THE TULLY SERPENT By John Murray, C Coy 6 RAR – 2003
Tully was home of the Army’s jungle warfare training school. For a young soldier, it was a place name you’d hear thrown around the boozer, usually in connection with stories of rain, prickly “wait-a-while” vines, mosquitoes, snakes and the general discomfort of heavy packs, damp clothing and a chafed groin. It was staffed by wizened old Vietnam veterans, who espoused silence and camouflage above all other things, yet took great delight in detonating slabs of high explosive in close proximity to your person. This was done to simulate the initiation of an ambush, and you would then be urged to crawl forward “on your guts” through the thorns, nettles, mud and vines to retaliate with your own simulated fire. A set of dry clothes had to be preserved for sleeping in, because whatever you wore on patrol or piquet was invariably going to be saturated within minutes of throwing it on. Mosquito nets were erected at night and sleeping bags were carefully packed away when not in use so as to prevent them from being occupied by any of the region’s venomous snakes. In the morning everything went back in your pack and you set off in damp clothing on the day’s patrolling. It was often said by the senior soldiers in the boozer that you weren’t a real soldier until you’d been through Tully. But then again, many things were said in the boozer.
When I eventually found myself lying behind a gun at 0530h in the Tully jungle, I remember thinking that the old boozer stories held a fair amount of truth to them, which is quite remarkable for boozer stories. There were some occasions in Tully when I even think that they’d not talked it up enough. My clothes were damp, cam paint clung uncomfortably to my freshly shaved face, and several nerve endings around my waist were loudly announcing to my brain that some skin had worn off from the rubbing of my ammunition pouches. The only sound was the patter of rain on the leaves, as the sunlight slid through the glossy greenery that encompassed our perimeter. All this was quite serene in its own way and I tried to enjoy the relative tranquillity of the moment as I knew the rest of the day would involve much shouting, firing, crawling, firing and more crawling. As a gunner, accustomed to carrying a heavier load than the rest of the section on patrol, to lie in the mud facing out was as good as life got on an exercise.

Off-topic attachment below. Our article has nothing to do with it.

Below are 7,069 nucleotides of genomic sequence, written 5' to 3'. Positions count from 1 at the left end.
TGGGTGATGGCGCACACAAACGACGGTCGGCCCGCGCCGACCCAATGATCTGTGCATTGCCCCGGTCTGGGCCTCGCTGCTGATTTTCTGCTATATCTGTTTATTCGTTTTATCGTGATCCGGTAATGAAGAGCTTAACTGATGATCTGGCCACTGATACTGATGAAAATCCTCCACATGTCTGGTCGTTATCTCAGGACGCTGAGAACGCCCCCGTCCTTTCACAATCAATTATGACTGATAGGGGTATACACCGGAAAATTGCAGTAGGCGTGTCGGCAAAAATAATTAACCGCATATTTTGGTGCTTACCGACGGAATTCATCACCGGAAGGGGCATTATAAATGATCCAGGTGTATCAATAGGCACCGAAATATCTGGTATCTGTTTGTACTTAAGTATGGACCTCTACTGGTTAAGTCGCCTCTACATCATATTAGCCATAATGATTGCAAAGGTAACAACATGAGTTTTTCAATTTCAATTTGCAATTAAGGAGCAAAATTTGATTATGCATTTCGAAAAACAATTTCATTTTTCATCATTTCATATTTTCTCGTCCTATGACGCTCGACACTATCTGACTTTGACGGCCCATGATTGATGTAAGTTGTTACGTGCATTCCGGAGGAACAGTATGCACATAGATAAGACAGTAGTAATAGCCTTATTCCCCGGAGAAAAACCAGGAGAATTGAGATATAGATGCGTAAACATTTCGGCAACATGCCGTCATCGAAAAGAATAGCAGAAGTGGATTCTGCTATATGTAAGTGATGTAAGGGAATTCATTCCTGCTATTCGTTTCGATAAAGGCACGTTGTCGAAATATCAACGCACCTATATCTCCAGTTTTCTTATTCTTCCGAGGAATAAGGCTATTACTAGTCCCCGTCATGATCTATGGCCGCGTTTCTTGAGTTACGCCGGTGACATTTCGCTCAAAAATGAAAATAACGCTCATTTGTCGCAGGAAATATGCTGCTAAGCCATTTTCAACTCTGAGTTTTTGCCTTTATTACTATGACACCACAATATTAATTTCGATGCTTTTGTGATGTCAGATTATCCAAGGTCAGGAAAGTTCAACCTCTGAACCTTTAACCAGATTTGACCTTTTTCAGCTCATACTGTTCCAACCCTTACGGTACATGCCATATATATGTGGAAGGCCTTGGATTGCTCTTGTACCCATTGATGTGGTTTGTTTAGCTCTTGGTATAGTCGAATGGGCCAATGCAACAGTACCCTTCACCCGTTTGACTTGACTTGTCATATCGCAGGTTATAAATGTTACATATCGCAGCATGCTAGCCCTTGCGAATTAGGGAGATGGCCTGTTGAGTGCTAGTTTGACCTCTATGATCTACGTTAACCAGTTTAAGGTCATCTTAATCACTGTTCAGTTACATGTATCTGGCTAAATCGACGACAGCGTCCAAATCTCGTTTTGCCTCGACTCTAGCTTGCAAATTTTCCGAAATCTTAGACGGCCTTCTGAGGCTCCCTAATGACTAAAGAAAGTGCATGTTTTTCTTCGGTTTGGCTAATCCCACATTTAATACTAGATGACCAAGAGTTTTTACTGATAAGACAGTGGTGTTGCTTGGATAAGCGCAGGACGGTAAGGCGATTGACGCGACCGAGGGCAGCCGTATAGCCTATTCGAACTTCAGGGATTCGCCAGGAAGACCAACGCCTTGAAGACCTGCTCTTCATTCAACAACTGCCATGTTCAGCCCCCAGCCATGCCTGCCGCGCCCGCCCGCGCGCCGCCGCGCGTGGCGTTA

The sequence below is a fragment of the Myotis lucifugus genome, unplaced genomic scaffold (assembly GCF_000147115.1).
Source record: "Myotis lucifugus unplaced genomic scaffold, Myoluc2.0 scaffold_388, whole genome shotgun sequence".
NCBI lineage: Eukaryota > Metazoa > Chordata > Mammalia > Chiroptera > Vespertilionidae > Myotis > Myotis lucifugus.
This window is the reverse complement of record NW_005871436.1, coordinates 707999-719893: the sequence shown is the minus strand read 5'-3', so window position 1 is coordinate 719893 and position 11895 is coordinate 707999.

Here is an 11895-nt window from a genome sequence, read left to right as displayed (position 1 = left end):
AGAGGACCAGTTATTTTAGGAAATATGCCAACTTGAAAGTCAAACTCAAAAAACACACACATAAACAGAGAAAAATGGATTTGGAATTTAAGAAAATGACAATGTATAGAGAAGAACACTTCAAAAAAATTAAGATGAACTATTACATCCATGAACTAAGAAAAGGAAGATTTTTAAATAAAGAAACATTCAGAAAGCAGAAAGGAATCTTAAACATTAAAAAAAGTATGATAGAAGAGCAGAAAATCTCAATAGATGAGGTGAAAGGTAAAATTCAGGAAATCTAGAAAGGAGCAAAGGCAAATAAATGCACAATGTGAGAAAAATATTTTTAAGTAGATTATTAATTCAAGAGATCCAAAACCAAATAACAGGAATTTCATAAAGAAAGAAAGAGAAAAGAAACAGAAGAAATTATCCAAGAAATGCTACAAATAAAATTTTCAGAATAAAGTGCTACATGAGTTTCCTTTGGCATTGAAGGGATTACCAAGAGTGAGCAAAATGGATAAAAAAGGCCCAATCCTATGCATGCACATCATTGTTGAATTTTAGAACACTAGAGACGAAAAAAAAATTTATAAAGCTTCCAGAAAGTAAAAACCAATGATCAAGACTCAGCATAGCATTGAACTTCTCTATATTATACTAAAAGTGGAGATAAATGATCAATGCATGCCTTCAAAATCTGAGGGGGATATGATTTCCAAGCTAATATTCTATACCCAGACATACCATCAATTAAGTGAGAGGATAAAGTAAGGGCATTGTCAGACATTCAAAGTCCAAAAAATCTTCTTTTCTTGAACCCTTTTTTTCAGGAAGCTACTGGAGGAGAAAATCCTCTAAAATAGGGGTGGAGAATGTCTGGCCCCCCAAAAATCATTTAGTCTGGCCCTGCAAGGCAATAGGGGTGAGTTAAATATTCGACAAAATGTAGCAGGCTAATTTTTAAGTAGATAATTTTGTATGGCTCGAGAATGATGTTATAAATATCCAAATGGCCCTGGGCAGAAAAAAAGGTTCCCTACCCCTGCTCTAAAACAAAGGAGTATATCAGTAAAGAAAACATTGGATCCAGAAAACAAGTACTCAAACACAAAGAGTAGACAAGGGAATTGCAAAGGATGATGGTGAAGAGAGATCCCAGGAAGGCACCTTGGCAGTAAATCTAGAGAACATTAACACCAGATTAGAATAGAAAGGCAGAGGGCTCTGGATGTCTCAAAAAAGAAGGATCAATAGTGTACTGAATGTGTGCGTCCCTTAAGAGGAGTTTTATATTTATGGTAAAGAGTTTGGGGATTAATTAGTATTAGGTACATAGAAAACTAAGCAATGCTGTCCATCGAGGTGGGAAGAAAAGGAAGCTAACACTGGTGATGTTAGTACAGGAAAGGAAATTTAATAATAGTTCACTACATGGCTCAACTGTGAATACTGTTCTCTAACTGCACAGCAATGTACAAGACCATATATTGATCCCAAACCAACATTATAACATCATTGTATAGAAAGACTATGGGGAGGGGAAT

The morning calm was to end sooner than I expected. From behind me, through the heavy jungle air, came a loud crash and a piercing scream of “SNAAAAAAAAAAAAAAAAAAAAKE”. From the corner of my eye, I spied Private Walker from my neighbouring pit come crashing through the foliage with his face contorted in fear. Limbs flailing, and with occasional glances over his shoulder, he bounded gracelessly over mossy logs, through the vines, and somewhat parallel to the track plan, before announcing to the entire platoon, “It’s chasing meeeeeeee.” He took several more steps, only to halt and stare sheepishly at the trail of broken vegetation in his wake. All around him, camouflaged faces popped up and turned inwards to see the commotion. With great indignity, and to the amusement of the platoon, he then confessed what he had now only just realised in the early morning light – that the seven-foot green serpent that had pursued him was none other than his own mosquito net, entangled in his boot.
PS – If he had not been caught sleeping on piquet while his pit mate was masturbating one night, this would be the thing he would be most remembered for.
When you have secured the area, make sure the enemy knows it too.